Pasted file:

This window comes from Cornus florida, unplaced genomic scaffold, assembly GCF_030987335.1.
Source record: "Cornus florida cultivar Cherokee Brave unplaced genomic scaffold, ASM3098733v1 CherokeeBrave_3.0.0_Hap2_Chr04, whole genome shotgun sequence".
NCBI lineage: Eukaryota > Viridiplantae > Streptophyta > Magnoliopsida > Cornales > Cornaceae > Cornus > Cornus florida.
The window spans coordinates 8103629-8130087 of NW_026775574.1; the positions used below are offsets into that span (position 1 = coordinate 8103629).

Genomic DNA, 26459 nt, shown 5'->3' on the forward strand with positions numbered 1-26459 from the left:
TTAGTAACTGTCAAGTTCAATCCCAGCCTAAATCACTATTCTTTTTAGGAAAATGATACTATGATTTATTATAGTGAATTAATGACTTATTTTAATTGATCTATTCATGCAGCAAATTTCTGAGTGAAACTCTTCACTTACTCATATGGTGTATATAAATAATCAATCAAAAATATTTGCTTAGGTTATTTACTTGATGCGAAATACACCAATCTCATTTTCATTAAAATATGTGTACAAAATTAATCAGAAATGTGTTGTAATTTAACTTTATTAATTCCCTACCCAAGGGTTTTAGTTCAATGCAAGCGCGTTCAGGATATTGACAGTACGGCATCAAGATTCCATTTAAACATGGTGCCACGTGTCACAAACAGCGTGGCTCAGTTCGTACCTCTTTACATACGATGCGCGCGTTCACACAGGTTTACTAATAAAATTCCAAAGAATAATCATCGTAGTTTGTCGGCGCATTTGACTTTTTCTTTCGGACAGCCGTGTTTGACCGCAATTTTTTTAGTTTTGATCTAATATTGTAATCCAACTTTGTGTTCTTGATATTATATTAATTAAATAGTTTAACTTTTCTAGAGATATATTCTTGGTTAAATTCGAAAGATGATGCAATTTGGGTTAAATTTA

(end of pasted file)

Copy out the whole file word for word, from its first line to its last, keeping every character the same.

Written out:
This window comes from Cornus florida, unplaced genomic scaffold, assembly GCF_030987335.1.
Source record: "Cornus florida cultivar Cherokee Brave unplaced genomic scaffold, ASM3098733v1 CherokeeBrave_3.0.0_Hap2_Chr04, whole genome shotgun sequence".
NCBI lineage: Eukaryota > Viridiplantae > Streptophyta > Magnoliopsida > Cornales > Cornaceae > Cornus > Cornus florida.
The window spans coordinates 8103629-8130087 of NW_026775574.1; the positions used below are offsets into that span (position 1 = coordinate 8103629).

Genomic DNA, 26459 nt, shown 5'->3' on the forward strand with positions numbered 1-26459 from the left:
TTAGTAACTGTCAAGTTCAATCCCAGCCTAAATCACTATTCTTTTTAGGAAAATGATACTATGATTTATTATAGTGAATTAATGACTTATTTTAATTGATCTATTCATGCAGCAAATTTCTGAGTGAAACTCTTCACTTACTCATATGGTGTATATAAATAATCAATCAAAAATATTTGCTTAGGTTATTTACTTGATGCGAAATACACCAATCTCATTTTCATTAAAATATGTGTACAAAATTAATCAGAAATGTGTTGTAATTTAACTTTATTAATTCCCTACCCAAGGGTTTTAGTTCAATGCAAGCGCGTTCAGGATATTGACAGTACGGCATCAAGATTCCATTTAAACATGGTGCCACGTGTCACAAACAGCGTGGCTCAGTTCGTACCTCTTTACATACGATGCGCGCGTTCACACAGGTTTACTAATAAAATTCCAAAGAATAATCATCGTAGTTTGTCGGCGCATTTGACTTTTTCTTTCGGACAGCCGTGTTTGACCGCAATTTTTTTAGTTTTGATCTAATATTGTAATCCAACTTTGTGTTCTTGATATTATATTAATTAAATAGTTTAACTTTTCTAGAGATATATTCTTGGTTAAATTCGAAAGATGATGCAATTTGGGTTAAATTTA